Flavia Nelson, MD, provides an overview of available brain atrophy data and cognition research in patients with multiple sclerosis.
Stephen Krieger, MD: Dr Nelson, you’ve done a lot of work in this area. Could you maybe tell us a little bit about your view of impactful research in atrophy, gray matter, atrophy and cognition, and perhaps some of your own work and how you’re doing this at the practice?
Flavia Nelson, MD: I think it’s complicated. Findings on MRI scans are not specific to cognition. We can see a patient that has brain atrophy, cortical atrophy, a lot of lesions in their brain, a lot of black holes. Everything plays a role. I want to bring up a couple of recent studies coming out of the group from Amsterdam who have done a significant amount of work on cognitive impairment in MRI findings. This is a group of 75 patients with MS, compared to 20 controls. What they did is, divided the patients into three groups depending on disability. And basically, what they found is that the more the disability, the more the findings on the MRI, obviously. Thalamic atrophy and corpus callosum atrophy were found in the not-so-disabled, but the more disabled they got, then they started finding more cortical atrophy and more brain atrophy. These are only 75 patients, but it’s still a good amount of subjects. There’s another study that came out of the University at Buffalo, The State University of New York, Dr Robert Zigadenus, MD, PhD, who has also done a lot of work in MRI findings, but this is a significant study because it’s 1900 patients. The reason I like it is because they follow patients over time for at least 5 years, and they showed that the rate of atrophy remained stable throughout the duration of the disease. It’s not like when they have more disability, the rate of atrophy is higher, but it is true that the more the disability, the more the atrophy.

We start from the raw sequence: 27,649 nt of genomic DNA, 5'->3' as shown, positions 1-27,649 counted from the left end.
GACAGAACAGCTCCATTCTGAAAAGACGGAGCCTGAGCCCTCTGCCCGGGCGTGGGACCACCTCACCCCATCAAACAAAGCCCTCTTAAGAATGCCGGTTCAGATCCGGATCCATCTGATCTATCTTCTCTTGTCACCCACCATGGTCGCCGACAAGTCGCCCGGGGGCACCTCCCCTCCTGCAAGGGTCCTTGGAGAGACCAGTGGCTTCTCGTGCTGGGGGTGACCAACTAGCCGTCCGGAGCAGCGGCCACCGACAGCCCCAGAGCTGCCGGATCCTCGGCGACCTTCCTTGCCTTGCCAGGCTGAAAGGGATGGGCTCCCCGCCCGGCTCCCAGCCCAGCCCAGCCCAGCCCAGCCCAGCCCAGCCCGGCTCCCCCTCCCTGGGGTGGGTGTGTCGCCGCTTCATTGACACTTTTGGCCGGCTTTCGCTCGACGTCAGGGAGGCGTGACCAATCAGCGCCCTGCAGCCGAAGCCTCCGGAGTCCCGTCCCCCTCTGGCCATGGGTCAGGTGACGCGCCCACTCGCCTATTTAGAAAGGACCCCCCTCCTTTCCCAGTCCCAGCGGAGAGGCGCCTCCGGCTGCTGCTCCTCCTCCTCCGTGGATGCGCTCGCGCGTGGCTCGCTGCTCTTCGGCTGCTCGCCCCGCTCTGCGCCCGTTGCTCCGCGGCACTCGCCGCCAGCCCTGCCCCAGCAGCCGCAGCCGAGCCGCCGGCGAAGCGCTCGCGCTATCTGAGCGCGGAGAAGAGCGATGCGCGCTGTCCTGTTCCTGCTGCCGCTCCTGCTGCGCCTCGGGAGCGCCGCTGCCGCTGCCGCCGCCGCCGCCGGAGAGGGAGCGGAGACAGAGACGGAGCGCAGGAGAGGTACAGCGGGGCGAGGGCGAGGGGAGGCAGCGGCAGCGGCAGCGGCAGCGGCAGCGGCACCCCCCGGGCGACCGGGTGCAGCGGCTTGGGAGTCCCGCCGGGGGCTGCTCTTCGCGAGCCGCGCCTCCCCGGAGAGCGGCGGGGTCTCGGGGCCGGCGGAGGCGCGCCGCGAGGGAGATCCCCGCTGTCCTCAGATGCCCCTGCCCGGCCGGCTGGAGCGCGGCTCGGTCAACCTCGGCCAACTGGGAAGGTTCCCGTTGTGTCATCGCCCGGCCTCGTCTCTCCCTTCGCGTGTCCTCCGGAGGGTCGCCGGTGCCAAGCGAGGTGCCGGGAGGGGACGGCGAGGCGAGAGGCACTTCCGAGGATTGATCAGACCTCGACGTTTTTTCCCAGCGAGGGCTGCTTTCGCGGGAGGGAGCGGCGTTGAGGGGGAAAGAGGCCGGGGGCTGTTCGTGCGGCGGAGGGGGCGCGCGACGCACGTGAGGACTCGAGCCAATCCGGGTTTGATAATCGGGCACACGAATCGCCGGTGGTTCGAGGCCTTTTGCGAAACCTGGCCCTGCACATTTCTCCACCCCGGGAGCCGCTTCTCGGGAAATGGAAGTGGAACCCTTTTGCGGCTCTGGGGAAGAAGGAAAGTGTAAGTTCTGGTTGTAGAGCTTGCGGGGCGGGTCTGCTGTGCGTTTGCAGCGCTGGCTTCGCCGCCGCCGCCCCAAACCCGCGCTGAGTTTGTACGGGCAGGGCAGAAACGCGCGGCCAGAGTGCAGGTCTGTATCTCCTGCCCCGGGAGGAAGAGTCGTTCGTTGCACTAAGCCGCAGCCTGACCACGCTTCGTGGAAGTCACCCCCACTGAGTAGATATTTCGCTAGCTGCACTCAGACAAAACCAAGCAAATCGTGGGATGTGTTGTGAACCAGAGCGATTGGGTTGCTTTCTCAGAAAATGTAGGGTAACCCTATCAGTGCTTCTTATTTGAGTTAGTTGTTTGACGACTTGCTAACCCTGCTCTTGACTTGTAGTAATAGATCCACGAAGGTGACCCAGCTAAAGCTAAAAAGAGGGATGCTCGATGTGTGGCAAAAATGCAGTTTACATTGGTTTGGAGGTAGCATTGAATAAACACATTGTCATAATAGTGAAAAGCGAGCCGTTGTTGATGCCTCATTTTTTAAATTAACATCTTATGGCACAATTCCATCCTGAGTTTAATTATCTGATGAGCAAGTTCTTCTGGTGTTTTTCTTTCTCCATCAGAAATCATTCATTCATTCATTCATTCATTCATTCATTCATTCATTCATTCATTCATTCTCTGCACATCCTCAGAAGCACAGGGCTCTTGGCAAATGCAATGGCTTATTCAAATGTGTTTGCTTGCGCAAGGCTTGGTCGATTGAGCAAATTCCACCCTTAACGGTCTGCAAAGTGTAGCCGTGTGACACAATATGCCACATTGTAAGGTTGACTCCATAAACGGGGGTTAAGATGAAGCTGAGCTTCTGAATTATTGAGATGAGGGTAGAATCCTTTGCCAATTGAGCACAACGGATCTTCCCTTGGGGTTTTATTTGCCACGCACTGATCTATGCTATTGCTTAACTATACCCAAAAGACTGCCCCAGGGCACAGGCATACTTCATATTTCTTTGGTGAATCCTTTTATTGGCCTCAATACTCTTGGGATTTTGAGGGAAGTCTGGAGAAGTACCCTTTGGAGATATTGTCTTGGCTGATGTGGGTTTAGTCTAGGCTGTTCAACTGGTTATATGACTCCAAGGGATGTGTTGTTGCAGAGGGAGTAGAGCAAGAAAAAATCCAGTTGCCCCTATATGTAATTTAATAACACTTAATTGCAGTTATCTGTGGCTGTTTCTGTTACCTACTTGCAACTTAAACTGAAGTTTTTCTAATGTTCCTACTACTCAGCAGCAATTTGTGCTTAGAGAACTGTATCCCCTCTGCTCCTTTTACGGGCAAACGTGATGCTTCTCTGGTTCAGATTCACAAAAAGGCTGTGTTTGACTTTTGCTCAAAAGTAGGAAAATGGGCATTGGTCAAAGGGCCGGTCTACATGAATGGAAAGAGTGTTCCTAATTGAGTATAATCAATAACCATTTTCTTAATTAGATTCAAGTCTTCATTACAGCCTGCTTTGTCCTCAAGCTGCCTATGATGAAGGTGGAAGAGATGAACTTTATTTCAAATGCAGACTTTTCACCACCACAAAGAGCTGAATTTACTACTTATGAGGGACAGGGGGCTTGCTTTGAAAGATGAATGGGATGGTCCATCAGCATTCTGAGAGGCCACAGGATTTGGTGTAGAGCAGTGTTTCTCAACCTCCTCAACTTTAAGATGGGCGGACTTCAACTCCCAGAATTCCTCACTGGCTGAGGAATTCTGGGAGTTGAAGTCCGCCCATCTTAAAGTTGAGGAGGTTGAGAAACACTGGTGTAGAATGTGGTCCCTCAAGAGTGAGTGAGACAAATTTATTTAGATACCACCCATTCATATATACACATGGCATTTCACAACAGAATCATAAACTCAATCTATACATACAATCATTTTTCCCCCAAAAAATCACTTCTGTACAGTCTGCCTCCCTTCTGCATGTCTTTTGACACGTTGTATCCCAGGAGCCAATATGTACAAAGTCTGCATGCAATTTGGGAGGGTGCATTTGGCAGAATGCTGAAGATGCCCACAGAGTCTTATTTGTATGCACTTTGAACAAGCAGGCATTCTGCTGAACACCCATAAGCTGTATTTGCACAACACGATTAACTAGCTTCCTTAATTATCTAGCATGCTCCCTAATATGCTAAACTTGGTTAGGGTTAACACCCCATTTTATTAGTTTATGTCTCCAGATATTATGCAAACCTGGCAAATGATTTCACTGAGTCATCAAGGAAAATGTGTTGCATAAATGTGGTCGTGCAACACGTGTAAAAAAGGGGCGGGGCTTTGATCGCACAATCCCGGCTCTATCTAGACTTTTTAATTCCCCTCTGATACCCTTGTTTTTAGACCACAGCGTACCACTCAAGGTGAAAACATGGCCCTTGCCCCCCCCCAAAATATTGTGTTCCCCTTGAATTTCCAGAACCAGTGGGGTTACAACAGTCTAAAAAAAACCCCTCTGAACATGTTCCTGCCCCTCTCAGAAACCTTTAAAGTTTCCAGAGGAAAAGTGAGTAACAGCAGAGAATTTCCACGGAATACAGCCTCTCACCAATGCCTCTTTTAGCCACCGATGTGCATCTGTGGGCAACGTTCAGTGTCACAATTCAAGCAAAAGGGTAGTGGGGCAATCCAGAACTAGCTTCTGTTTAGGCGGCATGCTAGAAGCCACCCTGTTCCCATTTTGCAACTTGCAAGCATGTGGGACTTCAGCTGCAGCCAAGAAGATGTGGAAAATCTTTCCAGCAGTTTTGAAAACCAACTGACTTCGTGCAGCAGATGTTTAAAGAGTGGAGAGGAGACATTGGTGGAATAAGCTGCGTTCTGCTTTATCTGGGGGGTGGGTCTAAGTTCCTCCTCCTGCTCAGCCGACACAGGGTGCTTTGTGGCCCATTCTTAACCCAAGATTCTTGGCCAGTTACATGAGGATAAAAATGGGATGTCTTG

Clearly, we can say or feel confident saying that the higher the disease load or the lesion burden, the higher the atrophy, the higher the cortical damage, and that correlates with disability. But interestingly, not everyone that has atrophy has cognitive impairment, right? You see people with a lot of atrophy, a lot of lesions, and they don’t have cognitive impairment and that is where the concept of James Sumowski’s, PhD, cognitive reserve plays a role. The smarter you are, the more knowledge you have, the more you study, the more languages you speak—those are going to prevent you from developing impairments. It’s very interesting, it can vary. We don’t really have time to talk about my research, however, I’ve done similar studies that have been cross-sectional, a little smaller, 40 patients, and yes, you see cortical atrophy, there are many measures that correlate with it, but again, you cannot just look at an MRI and say “OK, this patient has cognitive impairment.” Occasionally, you do, but you’re not always right so we need to come up with a way of creating a maybe a composite score that predicts or associates with cognitive impairment, but we don’t have it yet. Nevertheless, MRI and atrophy are definitely worth considering into the equation of whether the patient is at risk. One last thing, when I see a newly diagnosed patient with a lot of atrophy, I definitely bring it up that “There’s the potential that you will develop cognitive issues because the cognitive reserve exhausts over time at some point.” Thus, I do everything I can to use medications that perhaps play a role in decreasing atrophy, as well as recommend exercise and cognitive training, such as apps that help you with cognition, etc.
Stephen Krieger, MD: That’s great. You’ve taken the concept of assessing cognitive function and brain volume and atrophy and brought up implications for treatment.
Trancsript Edited for Clarity